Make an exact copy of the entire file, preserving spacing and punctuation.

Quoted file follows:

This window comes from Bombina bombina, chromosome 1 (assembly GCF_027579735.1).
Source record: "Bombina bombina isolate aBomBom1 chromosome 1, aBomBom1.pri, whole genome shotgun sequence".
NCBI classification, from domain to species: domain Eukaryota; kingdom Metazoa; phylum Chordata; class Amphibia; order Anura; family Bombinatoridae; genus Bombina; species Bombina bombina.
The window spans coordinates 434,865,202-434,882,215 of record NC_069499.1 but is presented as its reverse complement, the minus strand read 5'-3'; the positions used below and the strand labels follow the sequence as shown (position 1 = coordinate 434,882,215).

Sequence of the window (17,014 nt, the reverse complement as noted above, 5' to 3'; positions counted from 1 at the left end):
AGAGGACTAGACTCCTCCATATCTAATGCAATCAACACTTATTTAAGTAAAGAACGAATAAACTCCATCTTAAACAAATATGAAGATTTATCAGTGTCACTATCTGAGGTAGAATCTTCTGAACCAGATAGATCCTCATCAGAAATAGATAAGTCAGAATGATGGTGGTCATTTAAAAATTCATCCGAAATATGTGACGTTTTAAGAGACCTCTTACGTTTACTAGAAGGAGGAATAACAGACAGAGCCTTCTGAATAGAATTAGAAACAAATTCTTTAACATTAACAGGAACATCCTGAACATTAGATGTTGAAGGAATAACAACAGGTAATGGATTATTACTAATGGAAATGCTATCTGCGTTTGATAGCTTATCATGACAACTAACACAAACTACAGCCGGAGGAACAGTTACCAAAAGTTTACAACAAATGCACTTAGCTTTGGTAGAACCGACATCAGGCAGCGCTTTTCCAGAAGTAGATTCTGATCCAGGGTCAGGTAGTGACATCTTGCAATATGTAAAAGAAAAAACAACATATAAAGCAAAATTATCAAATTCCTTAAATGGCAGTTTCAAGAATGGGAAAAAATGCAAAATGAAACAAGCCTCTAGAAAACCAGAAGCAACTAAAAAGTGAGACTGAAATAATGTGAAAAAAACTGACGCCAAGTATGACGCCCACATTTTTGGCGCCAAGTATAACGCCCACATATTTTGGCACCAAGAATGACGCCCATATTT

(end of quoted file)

This window comes from Bombina bombina, chromosome 1 (assembly GCF_027579735.1).
Source record: "Bombina bombina isolate aBomBom1 chromosome 1, aBomBom1.pri, whole genome shotgun sequence".
NCBI classification, from domain to species: domain Eukaryota; kingdom Metazoa; phylum Chordata; class Amphibia; order Anura; family Bombinatoridae; genus Bombina; species Bombina bombina.
The window spans coordinates 434,865,202-434,882,215 of record NC_069499.1 but is presented as its reverse complement, the minus strand read 5'-3'; the positions used below and the strand labels follow the sequence as shown (position 1 = coordinate 434,882,215).

Sequence of the window (17,014 nt, the reverse complement as noted above, 5' to 3'; positions counted from 1 at the left end):
AGAGGACTAGACTCCTCCATATCTAATGCAATCAACACTTATTTAAGTAAAGAACGAATAAACTCCATCTTAAACAAATATGAAGATTTATCAGTGTCACTATCTGAGGTAGAATCTTCTGAACCAGATAGATCCTCATCAGAAATAGATAAGTCAGAATGATGGTGGTCATTTAAAAATTCATCCGAAATATGTGACGTTTTAAGAGACCTCTTACGTTTACTAGAAGGAGGAATAACAGACAGAGCCTTCTGAATAGAATTAGAAACAAATTCTTTAACATTAACAGGAACATCCTGAACATTAGATGTTGAAGGAATAACAACAGGTAATGGATTATTACTAATGGAAATGCTATCTGCGTTTGATAGCTTATCATGACAACTAACACAAACTACAGCCGGAGGAACAGTTACCAAAAGTTTACAACAAATGCACTTAGCTTTGGTAGAACCGACATCAGGCAGCGCTTTTCCAGAAGTAGATTCTGATCCAGGGTCAGGTAGTGACATCTTGCAATATGTAAAAGAAAAAACAACATATAAAGCAAAATTATCAAATTCCTTAAATGGCAGTTTCAAGAATGGGAAAAAATGCAAAATGAAACAAGCCTCTAGAAAACCAGAAGCAACTAAAAAGTGAGACTGAAATAATGTGAAAAAAACTGACGCCAAGTATGACGCCCACATTTTTGGCGCCAAGTATAACGCCCACATATTTTGGCACCAAGAATGACGCCCATATTT